In the Nineteenth Century, a process was discovered to make a very rich and powerful rose color from madder, using sulfuric acid. (There are some sources that report that this is when madder lake was invented; this is not true. It was this more powerful madder lake that was created at this time, a color named rose madder. It is this recipe, given by George Fields, that Winsor & Newton claim to still be using today.) We won’t be using sulfuric acid in this recipe, but we will still be able to make a nice rose-red madder lake by taking our time and following a procedure.

Making madder lake may be more involved and time-consuming than some of the other lake pigments, but the results can be well worth the investment. Not only is it one of the most beautiful lakes, and an absolute joy for skin tones, but it is also, by all accounts, far more lightfast than any other natural lake pigment. It is the only natural lake, as far as I am aware, that is still in general use by artists, because it is the only one that is considered permanent enough for artistic use (at least as an oil paint). The stuff may not last forever, but it will last, as the man said, a goodish while. And, unlike the synthetic alizarin crimson, when it does fade it appears to fade slowly and gracefully over time, rather than disappearing all at once.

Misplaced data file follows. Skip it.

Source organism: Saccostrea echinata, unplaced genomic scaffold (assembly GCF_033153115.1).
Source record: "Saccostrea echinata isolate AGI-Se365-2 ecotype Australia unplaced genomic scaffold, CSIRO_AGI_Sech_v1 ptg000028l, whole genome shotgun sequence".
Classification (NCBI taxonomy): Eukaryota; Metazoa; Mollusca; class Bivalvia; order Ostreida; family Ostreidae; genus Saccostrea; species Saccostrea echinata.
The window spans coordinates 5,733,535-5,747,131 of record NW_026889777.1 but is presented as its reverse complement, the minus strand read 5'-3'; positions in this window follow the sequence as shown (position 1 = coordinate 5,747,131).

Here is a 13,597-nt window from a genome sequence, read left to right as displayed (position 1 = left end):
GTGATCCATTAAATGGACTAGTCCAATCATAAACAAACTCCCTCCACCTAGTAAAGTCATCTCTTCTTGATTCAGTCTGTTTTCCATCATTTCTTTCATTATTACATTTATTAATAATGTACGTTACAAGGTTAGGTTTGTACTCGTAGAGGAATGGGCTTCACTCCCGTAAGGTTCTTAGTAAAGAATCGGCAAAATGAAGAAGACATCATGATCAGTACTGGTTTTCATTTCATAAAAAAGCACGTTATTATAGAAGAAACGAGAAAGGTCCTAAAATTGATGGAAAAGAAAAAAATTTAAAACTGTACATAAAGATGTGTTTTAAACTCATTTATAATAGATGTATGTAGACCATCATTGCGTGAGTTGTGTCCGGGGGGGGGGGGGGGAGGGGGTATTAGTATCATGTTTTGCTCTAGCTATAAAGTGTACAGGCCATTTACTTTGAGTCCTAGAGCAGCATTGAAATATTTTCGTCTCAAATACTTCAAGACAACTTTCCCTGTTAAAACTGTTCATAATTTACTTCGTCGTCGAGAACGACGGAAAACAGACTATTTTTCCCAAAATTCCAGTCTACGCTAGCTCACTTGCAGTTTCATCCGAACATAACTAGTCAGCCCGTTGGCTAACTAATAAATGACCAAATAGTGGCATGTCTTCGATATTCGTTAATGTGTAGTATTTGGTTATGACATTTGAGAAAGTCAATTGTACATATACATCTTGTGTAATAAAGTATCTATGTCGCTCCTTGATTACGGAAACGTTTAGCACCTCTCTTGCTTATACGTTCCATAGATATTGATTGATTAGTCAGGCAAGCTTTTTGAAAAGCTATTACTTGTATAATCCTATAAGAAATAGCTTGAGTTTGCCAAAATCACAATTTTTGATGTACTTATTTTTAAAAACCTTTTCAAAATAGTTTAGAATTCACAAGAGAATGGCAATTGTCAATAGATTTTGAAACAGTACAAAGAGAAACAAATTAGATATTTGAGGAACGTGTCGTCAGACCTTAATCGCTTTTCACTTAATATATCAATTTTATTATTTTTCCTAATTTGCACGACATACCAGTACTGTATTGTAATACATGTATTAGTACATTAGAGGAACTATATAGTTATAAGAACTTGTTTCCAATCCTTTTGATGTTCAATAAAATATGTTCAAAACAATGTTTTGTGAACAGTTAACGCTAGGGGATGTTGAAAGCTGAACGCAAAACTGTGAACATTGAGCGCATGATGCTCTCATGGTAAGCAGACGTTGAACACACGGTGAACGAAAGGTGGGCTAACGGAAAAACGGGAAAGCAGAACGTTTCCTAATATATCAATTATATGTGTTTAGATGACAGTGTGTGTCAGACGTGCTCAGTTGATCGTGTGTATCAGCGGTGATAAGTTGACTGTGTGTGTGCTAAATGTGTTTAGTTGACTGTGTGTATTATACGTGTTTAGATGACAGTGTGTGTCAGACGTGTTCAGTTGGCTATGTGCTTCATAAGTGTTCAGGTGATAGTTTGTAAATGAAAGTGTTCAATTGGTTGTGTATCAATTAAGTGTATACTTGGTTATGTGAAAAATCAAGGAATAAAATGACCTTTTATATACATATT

The ingredients are simple and few: some madder root; potash alum; sodium carbonate (washing soda) or potassium carbonate (potash); and water. We’ll also need a slow cooker – or a little double-boiler setup that I’ll show later on – a thermometer, a large jar or two, some coffee filters and a funnel. The coffee filters: get some of the big flat-bottomed basket filters, not the cone-shaped ones – those have a tendency to spring leaks.

We will begin with about 100g of roots, and about 1/10 that – 10g – of alum. This will make a small amount of lake pigment. Stay tuned – the big secret comes in the next post!